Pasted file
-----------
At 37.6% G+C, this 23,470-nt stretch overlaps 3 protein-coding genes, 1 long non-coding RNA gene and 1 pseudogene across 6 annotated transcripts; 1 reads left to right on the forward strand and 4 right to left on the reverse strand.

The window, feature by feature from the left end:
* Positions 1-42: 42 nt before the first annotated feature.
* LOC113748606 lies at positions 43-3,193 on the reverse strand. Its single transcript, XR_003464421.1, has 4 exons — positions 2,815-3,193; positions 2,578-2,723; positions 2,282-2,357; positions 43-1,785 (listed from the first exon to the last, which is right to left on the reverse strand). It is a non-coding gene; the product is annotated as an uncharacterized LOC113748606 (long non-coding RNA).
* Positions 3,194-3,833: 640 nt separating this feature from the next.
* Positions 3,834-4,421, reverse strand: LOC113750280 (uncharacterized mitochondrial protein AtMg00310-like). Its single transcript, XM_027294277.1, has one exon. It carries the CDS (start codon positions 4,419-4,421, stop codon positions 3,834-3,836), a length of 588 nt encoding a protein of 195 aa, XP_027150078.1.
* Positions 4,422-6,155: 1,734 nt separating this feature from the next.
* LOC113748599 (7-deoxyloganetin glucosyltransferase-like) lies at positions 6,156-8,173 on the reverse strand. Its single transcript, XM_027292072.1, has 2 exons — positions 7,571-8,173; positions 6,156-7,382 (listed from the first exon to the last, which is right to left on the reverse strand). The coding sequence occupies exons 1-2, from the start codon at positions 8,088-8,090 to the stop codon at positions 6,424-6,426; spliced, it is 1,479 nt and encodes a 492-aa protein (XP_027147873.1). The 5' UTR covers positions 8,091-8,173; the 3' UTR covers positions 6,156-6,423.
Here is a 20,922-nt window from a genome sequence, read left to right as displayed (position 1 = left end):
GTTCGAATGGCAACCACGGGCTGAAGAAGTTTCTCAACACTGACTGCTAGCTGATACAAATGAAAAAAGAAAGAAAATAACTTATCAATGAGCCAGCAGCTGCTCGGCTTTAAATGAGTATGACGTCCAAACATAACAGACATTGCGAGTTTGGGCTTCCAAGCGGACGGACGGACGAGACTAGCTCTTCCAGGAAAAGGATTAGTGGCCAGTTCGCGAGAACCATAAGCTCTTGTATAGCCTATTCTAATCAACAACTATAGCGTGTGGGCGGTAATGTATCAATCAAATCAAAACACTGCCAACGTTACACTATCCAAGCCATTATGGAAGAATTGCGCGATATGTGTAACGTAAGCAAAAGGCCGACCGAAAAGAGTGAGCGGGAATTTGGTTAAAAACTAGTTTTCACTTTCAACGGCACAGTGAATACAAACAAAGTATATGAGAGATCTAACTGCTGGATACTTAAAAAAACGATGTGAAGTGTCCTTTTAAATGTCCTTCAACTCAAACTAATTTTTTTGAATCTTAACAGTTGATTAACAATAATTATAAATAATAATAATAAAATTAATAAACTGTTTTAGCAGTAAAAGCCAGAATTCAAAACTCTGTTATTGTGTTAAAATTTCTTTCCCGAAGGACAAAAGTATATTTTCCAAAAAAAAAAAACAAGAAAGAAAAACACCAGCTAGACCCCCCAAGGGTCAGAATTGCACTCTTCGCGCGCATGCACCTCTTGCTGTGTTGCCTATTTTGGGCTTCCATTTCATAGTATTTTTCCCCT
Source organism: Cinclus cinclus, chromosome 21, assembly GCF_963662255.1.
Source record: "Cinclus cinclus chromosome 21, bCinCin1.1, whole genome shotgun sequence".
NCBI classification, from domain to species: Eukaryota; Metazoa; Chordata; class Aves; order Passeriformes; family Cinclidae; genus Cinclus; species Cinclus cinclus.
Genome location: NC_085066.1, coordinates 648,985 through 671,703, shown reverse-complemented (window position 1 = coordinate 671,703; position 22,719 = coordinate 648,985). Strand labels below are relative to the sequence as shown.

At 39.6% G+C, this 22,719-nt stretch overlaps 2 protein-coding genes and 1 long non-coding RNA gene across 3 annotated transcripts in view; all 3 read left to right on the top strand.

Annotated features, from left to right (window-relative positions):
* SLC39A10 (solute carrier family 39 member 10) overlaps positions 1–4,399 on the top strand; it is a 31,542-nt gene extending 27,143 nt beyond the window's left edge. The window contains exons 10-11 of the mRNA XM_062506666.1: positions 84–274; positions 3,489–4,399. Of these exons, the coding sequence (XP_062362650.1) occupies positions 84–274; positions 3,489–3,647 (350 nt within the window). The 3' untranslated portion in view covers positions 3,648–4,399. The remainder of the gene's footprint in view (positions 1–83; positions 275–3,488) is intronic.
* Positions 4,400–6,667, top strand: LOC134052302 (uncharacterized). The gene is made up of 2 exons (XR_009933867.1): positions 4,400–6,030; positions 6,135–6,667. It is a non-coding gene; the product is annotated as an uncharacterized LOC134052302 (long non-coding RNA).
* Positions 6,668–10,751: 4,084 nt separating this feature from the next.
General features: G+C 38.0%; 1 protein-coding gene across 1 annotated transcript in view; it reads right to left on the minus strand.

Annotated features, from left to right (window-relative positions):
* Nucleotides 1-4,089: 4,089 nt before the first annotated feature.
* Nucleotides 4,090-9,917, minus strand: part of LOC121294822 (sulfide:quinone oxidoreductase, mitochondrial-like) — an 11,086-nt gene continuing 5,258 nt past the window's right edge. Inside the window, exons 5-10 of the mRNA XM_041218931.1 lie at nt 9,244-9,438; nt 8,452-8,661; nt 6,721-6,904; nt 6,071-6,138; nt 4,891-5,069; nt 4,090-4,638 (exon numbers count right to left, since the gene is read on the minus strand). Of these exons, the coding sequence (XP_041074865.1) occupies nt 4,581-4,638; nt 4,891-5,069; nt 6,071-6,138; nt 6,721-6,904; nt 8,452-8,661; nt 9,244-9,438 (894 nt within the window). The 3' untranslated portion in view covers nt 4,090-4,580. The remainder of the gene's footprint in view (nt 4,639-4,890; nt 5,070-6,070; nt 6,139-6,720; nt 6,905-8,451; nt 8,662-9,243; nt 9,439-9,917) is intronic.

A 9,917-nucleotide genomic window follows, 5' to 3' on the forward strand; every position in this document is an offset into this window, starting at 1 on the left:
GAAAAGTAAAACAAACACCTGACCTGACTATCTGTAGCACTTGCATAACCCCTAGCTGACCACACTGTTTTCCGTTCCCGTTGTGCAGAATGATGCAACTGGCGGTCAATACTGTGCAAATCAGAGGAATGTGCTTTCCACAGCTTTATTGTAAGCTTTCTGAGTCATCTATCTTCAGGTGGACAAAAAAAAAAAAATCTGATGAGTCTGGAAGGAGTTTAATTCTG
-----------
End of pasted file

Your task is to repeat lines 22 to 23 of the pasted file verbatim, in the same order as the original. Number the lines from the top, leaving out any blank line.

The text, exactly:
* Nucleotides 1-4,089: 4,089 nt before the first annotated feature.
* Nucleotides 4,090-9,917, minus strand: part of LOC121294822 (sulfide:quinone oxidoreductase, mitochondrial-like) — an 11,086-nt gene continuing 5,258 nt past the window's right edge. Inside the window, exons 5-10 of the mRNA XM_041218931.1 lie at nt 9,244-9,438; nt 8,452-8,661; nt 6,721-6,904; nt 6,071-6,138; nt 4,891-5,069; nt 4,090-4,638 (exon numbers count right to left, since the gene is read on the minus strand). Of these exons, the coding sequence (XP_041074865.1) occupies nt 4,581-4,638; nt 4,891-5,069; nt 6,071-6,138; nt 6,721-6,904; nt 8,452-8,661; nt 9,244-9,438 (894 nt within the window). The 3' untranslated portion in view covers nt 4,090-4,580. The remainder of the gene's footprint in view (nt 4,639-4,890; nt 5,070-6,070; nt 6,139-6,720; nt 6,905-8,451; nt 8,662-9,243; nt 9,439-9,917) is intronic.